Anticoagulant rodenticides are used widely in agricultural and urban rodent control. The single dose second generation anticoagulant rodenticide is widely accepted worldwide and it is highly effective against commensal as well as field rodents because it does not cause bait shyness, is easy to apply and when used properly (applied according to label directions), is relatively low risk around livestock, pets and humans. The mode of action includes inhibition of formation of prothrombin necessary for coagulation of blood, thus causing fatal haemorrhages from internal bleeding. Second-generation anticoagulants registered include flocoumafen, brodifacoum, bromadiolone, difenacoum, and difethialone. First-generation anticoagulant such as warfarin and coumateraly rodenticide are used in the rodenticide resistant management.
There are also non-anticoagulant rodenticides such as bromethalin, zinc phosphide and calciferols. As a neurotoxicant, bromethalin poisons the central nervous system and ultimately causes respiratory distress following ingestion of a single dose. Zinc phosphide differs in that pre-baiting is required to increase bait acceptance. This is due to the acute and quick action in zinc phosphide which may kill dominant rats but it may cause bait-shyness in other rats from the same population.
Calciferols is highly effective, innovative rodent bait that quickly controls rodent infestations where cholecalciferol, which is a naturally occurring vitamin (D3) that is present in all mammals and it is completely non-toxic in small amount but lethal to rodents in higher doses. Ingestion of excessive amounts of cholecalciferol induces hypercalcemia (elevated blood calcium levels), which ultimately results in heart problems and kidney failure. Cholecalciferol has low risk of secondary non-target poisoning to birds and mammals.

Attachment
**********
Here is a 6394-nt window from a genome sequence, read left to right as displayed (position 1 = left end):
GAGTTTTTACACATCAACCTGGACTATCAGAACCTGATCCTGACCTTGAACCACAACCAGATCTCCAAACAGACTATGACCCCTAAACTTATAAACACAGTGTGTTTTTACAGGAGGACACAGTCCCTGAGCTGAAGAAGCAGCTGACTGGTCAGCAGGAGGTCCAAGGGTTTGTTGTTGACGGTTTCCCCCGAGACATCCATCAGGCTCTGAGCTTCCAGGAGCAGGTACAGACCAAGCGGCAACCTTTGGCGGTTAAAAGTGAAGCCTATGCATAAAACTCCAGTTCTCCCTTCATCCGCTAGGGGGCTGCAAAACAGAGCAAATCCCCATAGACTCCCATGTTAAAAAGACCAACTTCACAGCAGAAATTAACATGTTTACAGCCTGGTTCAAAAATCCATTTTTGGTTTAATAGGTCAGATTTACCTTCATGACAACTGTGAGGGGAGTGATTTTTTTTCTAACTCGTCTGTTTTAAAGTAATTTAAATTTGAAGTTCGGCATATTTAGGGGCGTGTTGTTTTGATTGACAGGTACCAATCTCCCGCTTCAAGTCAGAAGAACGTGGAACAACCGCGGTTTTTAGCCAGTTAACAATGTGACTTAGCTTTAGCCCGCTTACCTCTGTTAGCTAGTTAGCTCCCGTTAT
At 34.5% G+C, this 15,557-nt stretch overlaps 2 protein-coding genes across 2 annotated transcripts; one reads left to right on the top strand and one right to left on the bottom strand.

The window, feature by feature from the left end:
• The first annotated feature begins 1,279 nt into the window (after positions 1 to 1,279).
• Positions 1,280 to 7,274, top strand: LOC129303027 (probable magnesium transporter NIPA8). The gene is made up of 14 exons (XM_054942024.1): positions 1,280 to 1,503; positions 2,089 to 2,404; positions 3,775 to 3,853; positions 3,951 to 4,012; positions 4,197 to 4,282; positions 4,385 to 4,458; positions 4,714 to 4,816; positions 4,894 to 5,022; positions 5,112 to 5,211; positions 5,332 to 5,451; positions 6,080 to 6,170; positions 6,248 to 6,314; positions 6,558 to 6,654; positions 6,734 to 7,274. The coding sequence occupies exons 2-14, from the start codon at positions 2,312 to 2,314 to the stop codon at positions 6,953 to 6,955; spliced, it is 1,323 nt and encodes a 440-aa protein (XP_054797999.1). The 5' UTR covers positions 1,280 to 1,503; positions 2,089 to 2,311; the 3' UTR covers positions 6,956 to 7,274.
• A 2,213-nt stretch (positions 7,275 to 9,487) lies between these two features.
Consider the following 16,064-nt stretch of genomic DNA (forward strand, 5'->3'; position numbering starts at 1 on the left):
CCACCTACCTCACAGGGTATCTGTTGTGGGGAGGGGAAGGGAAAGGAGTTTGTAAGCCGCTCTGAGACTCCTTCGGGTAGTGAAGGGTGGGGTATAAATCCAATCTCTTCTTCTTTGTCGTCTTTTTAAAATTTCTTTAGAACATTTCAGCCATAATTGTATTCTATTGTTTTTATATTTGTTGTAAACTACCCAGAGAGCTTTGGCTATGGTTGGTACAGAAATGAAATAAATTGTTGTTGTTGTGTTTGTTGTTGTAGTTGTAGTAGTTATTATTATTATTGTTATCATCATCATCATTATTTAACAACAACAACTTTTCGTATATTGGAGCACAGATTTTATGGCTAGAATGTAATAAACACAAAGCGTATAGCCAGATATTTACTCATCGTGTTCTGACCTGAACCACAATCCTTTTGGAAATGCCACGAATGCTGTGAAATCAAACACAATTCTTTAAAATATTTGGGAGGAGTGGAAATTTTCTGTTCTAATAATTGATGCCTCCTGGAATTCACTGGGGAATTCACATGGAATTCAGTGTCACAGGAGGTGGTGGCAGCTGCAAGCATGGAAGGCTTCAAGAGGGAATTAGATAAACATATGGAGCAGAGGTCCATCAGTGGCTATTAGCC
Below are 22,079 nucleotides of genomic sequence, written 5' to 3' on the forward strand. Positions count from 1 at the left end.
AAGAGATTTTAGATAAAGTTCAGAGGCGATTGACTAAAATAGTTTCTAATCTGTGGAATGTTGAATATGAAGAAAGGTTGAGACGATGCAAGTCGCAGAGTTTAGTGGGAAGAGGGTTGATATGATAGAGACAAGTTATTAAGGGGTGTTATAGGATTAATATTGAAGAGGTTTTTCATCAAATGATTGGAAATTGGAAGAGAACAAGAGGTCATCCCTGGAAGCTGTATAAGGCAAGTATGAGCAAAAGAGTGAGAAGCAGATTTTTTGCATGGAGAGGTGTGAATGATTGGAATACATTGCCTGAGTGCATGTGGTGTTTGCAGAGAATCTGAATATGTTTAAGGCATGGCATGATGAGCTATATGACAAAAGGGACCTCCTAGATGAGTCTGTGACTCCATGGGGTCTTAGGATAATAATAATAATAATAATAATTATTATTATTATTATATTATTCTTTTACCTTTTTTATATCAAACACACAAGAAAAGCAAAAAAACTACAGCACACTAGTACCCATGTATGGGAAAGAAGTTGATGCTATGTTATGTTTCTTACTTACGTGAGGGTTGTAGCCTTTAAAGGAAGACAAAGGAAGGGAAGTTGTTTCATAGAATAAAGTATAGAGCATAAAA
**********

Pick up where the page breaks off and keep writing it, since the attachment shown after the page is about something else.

SIGNS OF RAT AND MICE INFESTATION
Rat infestations can be identified by:
1) Rat droppings
2) Rat smear marks on surfaces
3) Rat footprints
4) Pungent scent of urine
5) Gnawing through wood on building or other structures, and food damage
6) Noises from the attic
7) Rat nests
8) Rat burrows at gardens, compost piles and garbages, or evidence of digging under outdoor buildings
9) Damaged vegetables in gardens
10) Physical sighting of rats
RATS AND MICE
There are two main types of rats that cause concern locally.
The Brown Rat
The Brown Rat (Norway Rat – Rattus norvegicus) originate from Asia and now are distributed world-wide except Antartica, also known as the common rat, street rat, sewer rat, burrow rat, wharf rat, Hanover rat, Norwegian rat and Parisian rat, is a widespread species of common rat. They have a harsh shaggy-type fur which varies from brown to brownish-black. Their ears are hairless and the tail is shorter than the length of its body. Norway rats are typically more terrestial compared to roof rats, but they can still climb and they are very good swimmers. They construct extensive underground burrows that contain long branching tunnels with one or more exits such as drain and sewer system.
It is a large and robust bodied rat (average weight: 300 g; Length from head to body: 19 – 25 cm; tail: 15 – 22 cm). It takes 2 – 3 months for Norway rats to reach sexual maturity, and they can produce 7 litter (8 – 12 young per litter) a year. The lifespan of a Norway rat is between 9 – 12 months.
The Roof Rat (Black Rat – Rattus rattus), also known as the roof rat, ship rat, or house rat, is a common long-tailed rodent. Their fur has a smooth and softer appearance and the colour varies from gray to black. They have large hairless ears and a long naked, scaly tail, which is always longer than the head and body. Roof rats prefer dry areas above ground and they construct their nest above on trees, or other elevated locations such as roofs, attics of buildings and structures. They are active climbers and are known to be very agile (e.g. running between buildings using telephone wires or climb building walls easily).
The roof rat has a sleeker and smaller body compared to the Norway rat (average weight: 200 g; Length from head to body: 15 – 22 cm; tail: 18 – 25 cm). Similar to Norway rats, they take around 2 – 3 months to be sexually active. Roof rats are able to produce 6 litter (6 – 10 young per litter). Lifespan of roof rats are about 9 – 12 months.
Other locally known rat species are:
- House Mouse (Mus musculus)
- Rice Field Rat (Rattus argentiventer)
- Malayan Wood Rat (Rattus tiomanicus)
- Lesser Bandicoot (Bandicota bengalensis)
- Polynesian rat (Rattus exulans)
- Whitehead’s Spiny Rat (Maxomys whiteheadi)
- Muller’s Giant Sunda Rat (Sundamys muelleri)